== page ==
A few weeks ago, the New Yorker ran an excellent piece called “Unconventional Crude” which focused on Canada’s tar sands. It was written by Elizabeth Kolbert, who got a lot of attention a year or so ago with a three part New Yorker piece called “The Climate of Man.” (which was a summarized form of her book “Field Notes of a Catastrophe,” and also something I found a pdf copy of on the web)
Anyway, I can’t find the entire piece on line, but the New Yorker does offer up a good abstract with many of the relevant facts. Worth checking out, especially if you consider yourself the sort who “knows about the tar sands, but doesn’t really know about the tar sands.”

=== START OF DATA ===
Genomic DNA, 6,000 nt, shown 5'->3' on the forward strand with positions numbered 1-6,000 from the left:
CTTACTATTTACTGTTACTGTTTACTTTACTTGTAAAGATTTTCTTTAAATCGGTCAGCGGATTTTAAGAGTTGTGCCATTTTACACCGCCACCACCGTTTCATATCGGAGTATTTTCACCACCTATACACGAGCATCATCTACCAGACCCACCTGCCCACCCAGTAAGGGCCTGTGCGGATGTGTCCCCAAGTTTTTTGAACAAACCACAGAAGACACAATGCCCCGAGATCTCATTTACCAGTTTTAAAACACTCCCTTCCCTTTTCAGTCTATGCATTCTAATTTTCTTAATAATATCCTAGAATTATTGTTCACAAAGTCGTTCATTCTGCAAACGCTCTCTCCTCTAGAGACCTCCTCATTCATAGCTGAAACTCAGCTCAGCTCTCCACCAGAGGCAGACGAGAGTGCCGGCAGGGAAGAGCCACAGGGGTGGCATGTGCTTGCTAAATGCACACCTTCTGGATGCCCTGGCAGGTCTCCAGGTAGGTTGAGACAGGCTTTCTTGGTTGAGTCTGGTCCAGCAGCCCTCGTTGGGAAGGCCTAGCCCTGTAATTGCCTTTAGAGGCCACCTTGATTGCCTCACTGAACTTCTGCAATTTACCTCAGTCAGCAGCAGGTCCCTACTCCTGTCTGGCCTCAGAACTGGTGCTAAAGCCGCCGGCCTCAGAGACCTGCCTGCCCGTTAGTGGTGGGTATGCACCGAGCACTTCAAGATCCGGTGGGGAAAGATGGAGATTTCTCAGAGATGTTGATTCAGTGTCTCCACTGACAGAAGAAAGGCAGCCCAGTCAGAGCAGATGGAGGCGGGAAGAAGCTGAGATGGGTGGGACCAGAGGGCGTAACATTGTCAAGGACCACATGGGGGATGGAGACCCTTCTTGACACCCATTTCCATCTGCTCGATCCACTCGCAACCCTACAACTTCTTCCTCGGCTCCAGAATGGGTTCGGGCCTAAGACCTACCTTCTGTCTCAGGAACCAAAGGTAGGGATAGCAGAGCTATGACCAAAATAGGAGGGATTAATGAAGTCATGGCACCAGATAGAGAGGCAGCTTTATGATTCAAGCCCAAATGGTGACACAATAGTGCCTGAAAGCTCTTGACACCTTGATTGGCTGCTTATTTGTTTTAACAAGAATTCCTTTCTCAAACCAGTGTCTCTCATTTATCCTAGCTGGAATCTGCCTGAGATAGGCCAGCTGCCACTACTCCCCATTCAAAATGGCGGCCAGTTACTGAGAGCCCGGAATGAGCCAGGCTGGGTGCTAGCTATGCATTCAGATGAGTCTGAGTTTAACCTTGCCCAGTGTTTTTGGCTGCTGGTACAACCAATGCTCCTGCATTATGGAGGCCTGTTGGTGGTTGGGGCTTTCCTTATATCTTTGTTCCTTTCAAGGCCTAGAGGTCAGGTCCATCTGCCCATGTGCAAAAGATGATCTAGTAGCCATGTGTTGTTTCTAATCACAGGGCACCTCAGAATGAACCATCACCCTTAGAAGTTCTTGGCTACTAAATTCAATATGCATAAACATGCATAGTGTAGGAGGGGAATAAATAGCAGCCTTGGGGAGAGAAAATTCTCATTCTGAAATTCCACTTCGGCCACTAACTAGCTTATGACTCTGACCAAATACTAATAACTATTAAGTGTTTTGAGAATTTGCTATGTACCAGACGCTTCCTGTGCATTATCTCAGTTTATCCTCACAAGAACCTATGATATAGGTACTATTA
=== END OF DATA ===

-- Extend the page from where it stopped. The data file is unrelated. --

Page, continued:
With unconventional oil extraction, however, the damage to the environment tends to be higher all around—more land gets disturbed, more pollutants are produced, and then there are the greenhouse gases. “All unconventional forms of oil are worse for greenhouse-gas emissions than petroleum,” said Alex Farrell, of the University of California at Berkeley. Farrell and Adam Brandt found that the shift to unconventional oil could add between fifty and four hundred gigatons of carbon to the atmosphere by 2100.
A good read if you manage to get a copy of it. One of the interesting factoids was that obtaining 4 barrels worth of energy required the energy of 1 barrel to get it.